• Bridge Ladies

    Bridge Ladies Sometimes I think a meteor could strike the earth and wipe out mankind with the exception of my mother’s Bridge club — Roz, Bea, Bette, Rhoda, and Jackie — five Jewish octogenarians who continue to gather for lunch and Bridge on Mondays as they have for over fifty years. When I set out to learn about the women behind the matching outfits and accessories, I never expected to fall in love with them. This is the story of the ladies, their game, and most of all the ragged path that led me back to my mother.
  • Archives

It’s Only Love and That Is All

Metronorth. 7:33 to Manhattan  A man calls a woman and says he has two things to tell her, not three, no four. First, he loves her. Second, contrary to what anyone tells her, he is going to take care of her. Third, she has to trust him, and fourth, it’s going to work out; does she believe him?

How does the story end?

 

20 Responses

  1. This reminds me of a movie starring Meryl Streep and Robert De Niro. I believe the name of it was, Falling in Love…but I saw it in Italy and the title was “Innammorarsi” if memory serves. Any call of reassurance done on a train lacks sincerity. If those words can’t be said in person, but are uttered in front of strangers it doesn’t seem genuine. I think the woman, desperate to believe him, will continue to live the lie and in perpetual fear. Maybe the man is just buying time. Time until he can figure out whether or not to leave her for a younger woman who is much more exciting and attractive. But he’s afraid she will eventually find out that he’s a washed up bore. Maybe the younger attractive woman is really a man…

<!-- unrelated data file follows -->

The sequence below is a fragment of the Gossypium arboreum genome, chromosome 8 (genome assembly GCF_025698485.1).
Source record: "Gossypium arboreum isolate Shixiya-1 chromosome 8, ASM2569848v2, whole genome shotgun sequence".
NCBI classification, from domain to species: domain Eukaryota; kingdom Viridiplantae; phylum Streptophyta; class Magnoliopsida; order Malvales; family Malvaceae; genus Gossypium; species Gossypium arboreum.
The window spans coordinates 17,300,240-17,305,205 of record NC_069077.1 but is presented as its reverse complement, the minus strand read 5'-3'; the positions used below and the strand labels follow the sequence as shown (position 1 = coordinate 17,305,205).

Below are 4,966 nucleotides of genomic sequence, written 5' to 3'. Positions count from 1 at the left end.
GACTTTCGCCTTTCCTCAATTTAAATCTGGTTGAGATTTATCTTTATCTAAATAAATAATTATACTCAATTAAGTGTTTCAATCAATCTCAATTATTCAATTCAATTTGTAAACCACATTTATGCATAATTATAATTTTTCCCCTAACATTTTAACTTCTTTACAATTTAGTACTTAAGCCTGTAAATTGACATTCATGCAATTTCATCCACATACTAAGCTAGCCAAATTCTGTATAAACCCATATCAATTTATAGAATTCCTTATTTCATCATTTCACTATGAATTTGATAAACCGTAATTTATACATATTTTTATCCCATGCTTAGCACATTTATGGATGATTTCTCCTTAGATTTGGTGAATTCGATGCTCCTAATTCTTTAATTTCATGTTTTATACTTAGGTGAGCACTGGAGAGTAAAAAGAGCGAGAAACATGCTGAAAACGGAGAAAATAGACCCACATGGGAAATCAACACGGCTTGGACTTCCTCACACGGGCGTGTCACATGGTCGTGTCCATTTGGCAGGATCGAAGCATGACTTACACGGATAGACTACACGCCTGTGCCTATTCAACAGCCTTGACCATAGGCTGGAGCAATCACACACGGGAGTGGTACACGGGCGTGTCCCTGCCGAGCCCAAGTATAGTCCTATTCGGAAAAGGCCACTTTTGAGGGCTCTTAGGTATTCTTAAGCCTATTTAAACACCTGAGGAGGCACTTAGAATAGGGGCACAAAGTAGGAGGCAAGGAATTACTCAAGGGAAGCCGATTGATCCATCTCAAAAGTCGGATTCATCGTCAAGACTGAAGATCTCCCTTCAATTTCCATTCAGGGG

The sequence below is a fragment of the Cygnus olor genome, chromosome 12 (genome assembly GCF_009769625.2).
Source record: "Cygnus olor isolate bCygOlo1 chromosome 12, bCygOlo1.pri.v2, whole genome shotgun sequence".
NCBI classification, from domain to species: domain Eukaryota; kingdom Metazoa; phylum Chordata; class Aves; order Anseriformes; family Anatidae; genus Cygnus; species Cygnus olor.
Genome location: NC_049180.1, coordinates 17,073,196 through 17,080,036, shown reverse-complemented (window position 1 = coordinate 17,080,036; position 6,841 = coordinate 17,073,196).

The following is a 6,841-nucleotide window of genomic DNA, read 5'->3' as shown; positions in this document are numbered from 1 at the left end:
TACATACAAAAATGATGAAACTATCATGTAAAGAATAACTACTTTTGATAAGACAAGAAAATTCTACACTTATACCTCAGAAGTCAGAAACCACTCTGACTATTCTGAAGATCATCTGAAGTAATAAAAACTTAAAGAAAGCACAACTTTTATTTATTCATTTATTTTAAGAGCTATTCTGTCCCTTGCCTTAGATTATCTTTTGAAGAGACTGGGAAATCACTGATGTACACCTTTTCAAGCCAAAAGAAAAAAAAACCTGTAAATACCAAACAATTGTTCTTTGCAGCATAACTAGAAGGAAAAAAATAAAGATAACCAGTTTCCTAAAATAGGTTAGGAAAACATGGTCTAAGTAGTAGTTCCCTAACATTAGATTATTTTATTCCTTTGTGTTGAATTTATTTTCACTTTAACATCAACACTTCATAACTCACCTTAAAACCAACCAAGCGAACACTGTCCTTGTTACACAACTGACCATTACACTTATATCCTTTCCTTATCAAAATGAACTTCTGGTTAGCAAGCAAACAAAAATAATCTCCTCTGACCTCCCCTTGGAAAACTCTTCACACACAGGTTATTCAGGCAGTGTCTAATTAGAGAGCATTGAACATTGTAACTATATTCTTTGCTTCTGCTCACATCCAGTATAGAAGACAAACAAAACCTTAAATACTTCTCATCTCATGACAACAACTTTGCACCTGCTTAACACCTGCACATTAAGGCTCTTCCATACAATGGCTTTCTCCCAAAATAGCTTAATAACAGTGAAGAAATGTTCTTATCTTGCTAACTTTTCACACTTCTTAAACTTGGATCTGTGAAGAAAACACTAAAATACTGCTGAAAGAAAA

2. It ends like every other story. In death, of one sort or another.

  3. The train goes off the rails and the guy is killed.
    Months later the woman gives birth to the guy’s child. She lives a long and lonely life and eventually dies of a broken heart.
    The kid becomes a You Tube star who perishes as a result of an infected “MOM” tattoo.

    How’s that for uplifting?.

  4. Badly. What does “taking care of her” really mean?

  5. Woman on train. I assume she’s going to work at that precise hour, so presumably a career woman. From Westchester or lower CT. Okay. Who calls? Lover? Married man? Father? Ex-fiancee? Why does she need taking care of? Pregnant? Why does she need convincing that she has to trust him? Red flag. And fourth, hollow words: it’s going to work out. He’s a douche. She’s a fool to believe him. I have no ending…
    I’m a nonfiction writer. (But she’s wearing a short sleek navy dress, red Jimmy Choos, Valentino tote. Tresses of flame-colored hair. Let’s make her 37. Successful business woman, but still single and the New York social scene sucks. She’s agitated. Who calls, anyway? The douche probably texted her. He’s newly divorced with four kids. Very rich. Hedge fund. He’s been playing her. She’s had her eggs frozen and is dying to find the right man. It’s not him. She texts back.)

  6. The man is sincere in his declarations at the moment, but the love is complicated. First, she loves her husband and children. He’s indifferent to the sanctions of his marriage — it’s been two years, for goodness sakes! He will take care of her, but really he’s domineering and controlling and eventually she’ll resent his possessiveness. Trust won’t be an issue until he meets someone else. He’ll join a gym, but will rarely go. And finally, he’ll realize he dialed the wrong number, but what the hell? and the pair will meet for lunch at a new Thai place that opened up not far from Penn Station. He’s smitten and the new woman has a package she’d like him to deliver. She tells him if he succeeds, she’ll introduce him to an organization that will change the world.